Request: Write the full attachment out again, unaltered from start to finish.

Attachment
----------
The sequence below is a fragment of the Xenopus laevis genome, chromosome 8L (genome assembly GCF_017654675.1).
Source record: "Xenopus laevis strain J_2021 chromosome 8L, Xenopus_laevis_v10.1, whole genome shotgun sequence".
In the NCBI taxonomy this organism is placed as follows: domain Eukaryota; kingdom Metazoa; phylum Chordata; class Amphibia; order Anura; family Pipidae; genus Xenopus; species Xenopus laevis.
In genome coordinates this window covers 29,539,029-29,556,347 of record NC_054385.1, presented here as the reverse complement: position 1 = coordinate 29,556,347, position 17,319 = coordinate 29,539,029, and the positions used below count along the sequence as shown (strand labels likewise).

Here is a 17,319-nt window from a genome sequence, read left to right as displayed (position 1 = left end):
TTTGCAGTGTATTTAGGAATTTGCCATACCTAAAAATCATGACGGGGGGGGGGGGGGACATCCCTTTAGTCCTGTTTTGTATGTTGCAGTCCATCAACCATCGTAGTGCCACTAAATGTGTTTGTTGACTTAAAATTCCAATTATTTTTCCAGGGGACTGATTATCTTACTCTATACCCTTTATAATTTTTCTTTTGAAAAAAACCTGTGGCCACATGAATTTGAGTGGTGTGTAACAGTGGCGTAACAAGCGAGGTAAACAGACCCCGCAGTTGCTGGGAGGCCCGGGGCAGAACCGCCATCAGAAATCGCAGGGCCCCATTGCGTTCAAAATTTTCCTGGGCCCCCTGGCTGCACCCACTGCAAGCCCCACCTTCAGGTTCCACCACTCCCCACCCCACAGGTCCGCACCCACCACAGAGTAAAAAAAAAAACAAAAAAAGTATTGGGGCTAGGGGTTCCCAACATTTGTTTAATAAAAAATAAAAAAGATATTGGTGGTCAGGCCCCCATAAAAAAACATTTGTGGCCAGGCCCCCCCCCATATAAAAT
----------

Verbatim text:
The sequence below is a fragment of the Xenopus laevis genome, chromosome 8L (genome assembly GCF_017654675.1).
Source record: "Xenopus laevis strain J_2021 chromosome 8L, Xenopus_laevis_v10.1, whole genome shotgun sequence".
In the NCBI taxonomy this organism is placed as follows: domain Eukaryota; kingdom Metazoa; phylum Chordata; class Amphibia; order Anura; family Pipidae; genus Xenopus; species Xenopus laevis.
In genome coordinates this window covers 29,539,029-29,556,347 of record NC_054385.1, presented here as the reverse complement: position 1 = coordinate 29,556,347, position 17,319 = coordinate 29,539,029, and the positions used below count along the sequence as shown (strand labels likewise).

Here is a 17,319-nt window from a genome sequence, read left to right as displayed (position 1 = left end):
TTTGCAGTGTATTTAGGAATTTGCCATACCTAAAAATCATGACGGGGGGGGGGGGGGACATCCCTTTAGTCCTGTTTTGTATGTTGCAGTCCATCAACCATCGTAGTGCCACTAAATGTGTTTGTTGACTTAAAATTCCAATTATTTTTCCAGGGGACTGATTATCTTACTCTATACCCTTTATAATTTTTCTTTTGAAAAAAACCTGTGGCCACATGAATTTGAGTGGTGTGTAACAGTGGCGTAACAAGCGAGGTAAACAGACCCCGCAGTTGCTGGGAGGCCCGGGGCAGAACCGCCATCAGAAATCGCAGGGCCCCATTGCGTTCAAAATTTTCCTGGGCCCCCTGGCTGCACCCACTGCAAGCCCCACCTTCAGGTTCCACCACTCCCCACCCCACAGGTCCGCACCCACCACAGAGTAAAAAAAAAAACAAAAAAAGTATTGGGGCTAGGGGTTCCCAACATTTGTTTAATAAAAAATAAAAAAGATATTGGTGGTCAGGCCCCCATAAAAAAACATTTGTGGCCAGGCCCCCCCCCATATAAAAT